• scillynowandthen

Steamship Group: 'Local people must come first'


The Isles of Scilly Steamship Group has published a new blog warning that local residents should always come before "big business" when it comes to deciding on a new heliport in Penzance.

The company claimed that Penzance Heliport supporters have "overstated the levels of support" in order to influence local media and political stakeholders ahead of the planning decision, and that the "legitimate concerns" of local residents should not be overridden by a "highly organised and well-resourced advocacy campaign".

It also said that local objections to the planning application for a new heliport have increased by 188% in the last five weeks (from 60 to 173).

The blog post reads: "On the 23rd July 2018, Cornwall Council will host a public meeting for local residents to air their views on the proposed plans to build a new heliport in Penzance. This new development is aimed primarily at visitors to Tresco on the Isles of Scilly

"In recent weeks, the Steamship Company has published a series of detailed analyses of supporter data for the proposed heliport. We published these studies following statements to the media by Penzance Heliport supporters that claimed they had ‘overwhelming’ levels of local support. On further inspection, we believe Penzance Heliport campaigners have overstated the levels of support to influence local media and political stakeholders ahead of a planning decision which is expected in August.

"Despite the proposals for the new Heliport being originally submitted in October 2016, our research reveals the following:

Just 3.2% of local residents in Penzance (1,220) have registered their support for the heliport via 38 Degrees, an online petition website used by political activists. Less than half (38%) of the population of the Isles of Scilly registered its support for the new Heliport via 38 Degrees. The location of almost three quarters (2,355 at the time of the study) of so-called supporters registered on Cornwall Council’s official planning portal cannot be identified.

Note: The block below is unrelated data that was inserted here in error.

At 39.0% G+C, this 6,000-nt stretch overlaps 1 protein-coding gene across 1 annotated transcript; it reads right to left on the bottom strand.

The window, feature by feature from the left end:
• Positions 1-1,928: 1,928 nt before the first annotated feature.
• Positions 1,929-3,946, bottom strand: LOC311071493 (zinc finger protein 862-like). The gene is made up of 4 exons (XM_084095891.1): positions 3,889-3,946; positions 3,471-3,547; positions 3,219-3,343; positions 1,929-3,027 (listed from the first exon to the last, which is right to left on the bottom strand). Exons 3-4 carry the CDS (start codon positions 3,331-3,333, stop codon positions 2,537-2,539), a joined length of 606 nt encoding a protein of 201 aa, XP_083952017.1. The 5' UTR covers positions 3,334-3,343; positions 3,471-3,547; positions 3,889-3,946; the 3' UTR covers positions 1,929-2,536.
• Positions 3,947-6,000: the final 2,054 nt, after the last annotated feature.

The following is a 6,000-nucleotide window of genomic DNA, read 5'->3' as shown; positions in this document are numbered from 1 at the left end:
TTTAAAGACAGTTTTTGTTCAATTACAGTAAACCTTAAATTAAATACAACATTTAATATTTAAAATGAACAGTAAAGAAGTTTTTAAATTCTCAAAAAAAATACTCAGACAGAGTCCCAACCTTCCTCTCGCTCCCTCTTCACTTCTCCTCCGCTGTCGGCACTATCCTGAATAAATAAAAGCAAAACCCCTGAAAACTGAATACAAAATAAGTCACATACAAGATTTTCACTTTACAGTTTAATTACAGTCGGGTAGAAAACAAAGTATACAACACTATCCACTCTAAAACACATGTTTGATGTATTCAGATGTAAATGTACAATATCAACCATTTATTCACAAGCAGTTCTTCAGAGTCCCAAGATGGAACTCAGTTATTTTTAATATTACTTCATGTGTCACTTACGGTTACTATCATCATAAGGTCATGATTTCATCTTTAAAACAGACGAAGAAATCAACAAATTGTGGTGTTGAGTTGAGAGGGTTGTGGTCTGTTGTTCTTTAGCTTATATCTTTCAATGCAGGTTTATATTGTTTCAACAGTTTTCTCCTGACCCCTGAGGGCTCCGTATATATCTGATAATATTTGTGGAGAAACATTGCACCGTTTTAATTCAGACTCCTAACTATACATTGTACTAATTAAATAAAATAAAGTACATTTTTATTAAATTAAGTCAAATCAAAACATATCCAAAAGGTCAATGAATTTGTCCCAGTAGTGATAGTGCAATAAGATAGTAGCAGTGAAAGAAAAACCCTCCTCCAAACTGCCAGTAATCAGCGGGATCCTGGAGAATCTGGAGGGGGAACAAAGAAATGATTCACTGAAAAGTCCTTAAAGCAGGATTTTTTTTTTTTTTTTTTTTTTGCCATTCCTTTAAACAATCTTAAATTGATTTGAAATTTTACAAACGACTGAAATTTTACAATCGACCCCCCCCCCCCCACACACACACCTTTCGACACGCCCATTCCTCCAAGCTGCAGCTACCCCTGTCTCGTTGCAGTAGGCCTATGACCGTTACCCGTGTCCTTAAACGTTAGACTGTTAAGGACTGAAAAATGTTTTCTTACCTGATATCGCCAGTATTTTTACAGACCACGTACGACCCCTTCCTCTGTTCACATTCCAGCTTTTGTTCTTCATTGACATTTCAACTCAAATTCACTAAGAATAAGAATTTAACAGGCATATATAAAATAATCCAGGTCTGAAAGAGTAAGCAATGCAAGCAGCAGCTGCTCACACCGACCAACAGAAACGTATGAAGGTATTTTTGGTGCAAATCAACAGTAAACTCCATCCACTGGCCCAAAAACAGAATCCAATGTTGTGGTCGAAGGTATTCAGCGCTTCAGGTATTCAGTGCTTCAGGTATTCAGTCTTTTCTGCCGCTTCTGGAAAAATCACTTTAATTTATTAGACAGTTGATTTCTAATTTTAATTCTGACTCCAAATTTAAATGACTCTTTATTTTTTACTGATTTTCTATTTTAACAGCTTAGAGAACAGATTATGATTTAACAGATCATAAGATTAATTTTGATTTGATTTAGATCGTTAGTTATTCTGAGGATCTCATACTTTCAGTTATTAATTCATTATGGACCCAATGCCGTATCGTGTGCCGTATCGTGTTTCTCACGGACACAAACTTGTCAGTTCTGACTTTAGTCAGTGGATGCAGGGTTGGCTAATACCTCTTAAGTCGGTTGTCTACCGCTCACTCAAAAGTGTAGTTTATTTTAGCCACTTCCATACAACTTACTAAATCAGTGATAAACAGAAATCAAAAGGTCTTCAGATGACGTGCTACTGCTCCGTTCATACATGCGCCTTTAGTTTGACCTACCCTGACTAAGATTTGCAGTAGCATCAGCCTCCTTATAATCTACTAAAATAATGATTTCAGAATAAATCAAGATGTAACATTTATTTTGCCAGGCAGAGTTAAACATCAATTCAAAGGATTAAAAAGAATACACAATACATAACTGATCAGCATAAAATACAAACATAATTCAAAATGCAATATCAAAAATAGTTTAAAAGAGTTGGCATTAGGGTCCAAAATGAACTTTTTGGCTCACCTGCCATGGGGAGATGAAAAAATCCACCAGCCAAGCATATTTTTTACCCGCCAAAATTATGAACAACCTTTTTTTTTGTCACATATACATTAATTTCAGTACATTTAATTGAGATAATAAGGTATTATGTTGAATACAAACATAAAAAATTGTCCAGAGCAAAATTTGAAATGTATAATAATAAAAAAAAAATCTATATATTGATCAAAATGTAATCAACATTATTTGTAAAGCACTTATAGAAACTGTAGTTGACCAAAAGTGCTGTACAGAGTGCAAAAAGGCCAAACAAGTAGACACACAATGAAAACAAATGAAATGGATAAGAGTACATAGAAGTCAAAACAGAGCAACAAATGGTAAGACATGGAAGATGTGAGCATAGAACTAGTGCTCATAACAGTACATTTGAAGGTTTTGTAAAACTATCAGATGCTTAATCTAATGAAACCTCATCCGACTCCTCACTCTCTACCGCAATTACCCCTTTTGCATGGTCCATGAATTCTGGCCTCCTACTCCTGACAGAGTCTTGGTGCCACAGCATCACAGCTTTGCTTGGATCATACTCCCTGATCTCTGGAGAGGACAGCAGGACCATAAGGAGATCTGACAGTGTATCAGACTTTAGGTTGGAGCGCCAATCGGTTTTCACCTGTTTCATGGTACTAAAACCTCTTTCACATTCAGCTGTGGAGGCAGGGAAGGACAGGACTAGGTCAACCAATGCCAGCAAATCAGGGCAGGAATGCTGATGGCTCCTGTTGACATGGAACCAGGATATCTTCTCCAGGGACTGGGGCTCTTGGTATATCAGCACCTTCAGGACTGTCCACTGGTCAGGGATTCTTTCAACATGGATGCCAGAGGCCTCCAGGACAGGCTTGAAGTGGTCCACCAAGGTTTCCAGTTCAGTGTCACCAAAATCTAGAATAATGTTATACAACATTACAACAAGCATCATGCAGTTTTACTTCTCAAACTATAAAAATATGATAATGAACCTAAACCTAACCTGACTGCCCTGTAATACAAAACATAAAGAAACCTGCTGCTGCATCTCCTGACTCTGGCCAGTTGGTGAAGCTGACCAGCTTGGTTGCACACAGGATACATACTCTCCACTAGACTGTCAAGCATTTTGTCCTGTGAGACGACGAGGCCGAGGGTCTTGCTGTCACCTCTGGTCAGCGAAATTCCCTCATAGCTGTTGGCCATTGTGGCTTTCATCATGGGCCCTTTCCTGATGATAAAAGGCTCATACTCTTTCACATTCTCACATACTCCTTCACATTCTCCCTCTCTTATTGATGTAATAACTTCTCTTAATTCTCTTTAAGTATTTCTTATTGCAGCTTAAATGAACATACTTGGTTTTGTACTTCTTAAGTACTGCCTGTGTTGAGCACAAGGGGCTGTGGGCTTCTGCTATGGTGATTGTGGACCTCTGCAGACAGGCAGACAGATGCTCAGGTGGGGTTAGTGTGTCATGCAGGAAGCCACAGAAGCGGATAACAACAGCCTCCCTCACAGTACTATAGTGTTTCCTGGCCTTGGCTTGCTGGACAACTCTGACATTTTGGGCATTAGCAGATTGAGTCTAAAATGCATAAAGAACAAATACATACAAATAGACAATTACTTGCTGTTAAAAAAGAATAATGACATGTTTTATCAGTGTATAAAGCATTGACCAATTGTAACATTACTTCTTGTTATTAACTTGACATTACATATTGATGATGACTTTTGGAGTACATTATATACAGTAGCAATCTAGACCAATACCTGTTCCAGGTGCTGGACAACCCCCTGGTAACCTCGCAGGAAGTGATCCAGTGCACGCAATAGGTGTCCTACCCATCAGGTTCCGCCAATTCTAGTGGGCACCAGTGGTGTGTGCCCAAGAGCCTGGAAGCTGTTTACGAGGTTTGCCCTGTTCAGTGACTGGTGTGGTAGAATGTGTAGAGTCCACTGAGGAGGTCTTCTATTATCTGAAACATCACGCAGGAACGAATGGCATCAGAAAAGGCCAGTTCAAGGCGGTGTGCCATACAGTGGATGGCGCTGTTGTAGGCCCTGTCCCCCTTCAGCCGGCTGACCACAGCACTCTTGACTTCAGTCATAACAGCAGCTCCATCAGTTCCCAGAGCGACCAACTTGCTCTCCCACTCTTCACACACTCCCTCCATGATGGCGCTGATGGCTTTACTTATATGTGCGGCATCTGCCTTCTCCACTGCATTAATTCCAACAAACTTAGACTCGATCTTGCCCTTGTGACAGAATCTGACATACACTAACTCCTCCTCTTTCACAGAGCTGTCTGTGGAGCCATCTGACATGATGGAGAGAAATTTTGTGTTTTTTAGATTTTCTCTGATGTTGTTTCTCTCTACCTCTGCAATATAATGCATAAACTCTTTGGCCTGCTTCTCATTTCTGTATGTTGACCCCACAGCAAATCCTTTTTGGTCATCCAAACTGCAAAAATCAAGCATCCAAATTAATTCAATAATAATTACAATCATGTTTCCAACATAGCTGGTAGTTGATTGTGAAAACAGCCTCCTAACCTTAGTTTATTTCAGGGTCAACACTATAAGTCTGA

"Why does this matter? Cornwall Council has a duty of care to local residents. If the majority of people that have registered their support cannot be identified, then how can councillors determine whether the heliport planning decision they make is in the best interests of local people? Similarly, there is an issue if supporters are making misleading claims about overwhelming local support to shape a more favourable media and political narrative. The legitimate concerns of local residents must also be considered, and we do not believe they should be over-ridden by what is clearly a highly organised and well-resourced advocacy campaign.

"With so much at stake, Penzance Heliport’s plans deserve proper scrutiny. Our research indicates that only around 200 local residents in Penzance self-identify as registered supporters on Cornwall Council’s official planning portal. Meanwhile, some 170 people have registered their opposition. In short, local opinion in Penzance is split.

"In the space of just five weeks, local voices registering their opposition on Cornwall Council’s website to a new heliport being built in their community have increased by 188% (from 60 to 173).

"Local people are increasingly becoming more informed about the debate and the wider issues, and the more they discover about the potential impacts of a heliport operation on Penzance and its residents, the less they like it. We hope Cornwall Council’s elected members weigh these arguments very carefully - local people should always come before the interests of big business."

Penzance Heliport Ltd subsequently issued a response to the Steamship Group's latest opposition figures, writing: "“To clarify, in the five-week period quoted, there were 113 new objection letters (to a total of 173) and 410 new support letters (to a total of 3,402).”

#ISSC #heliport

© All images on this site are either owned by This is Scilly, published under licence or reproduced with kind permission.

Twitter logo from Shutterstock
Facebook logo from Shutterstock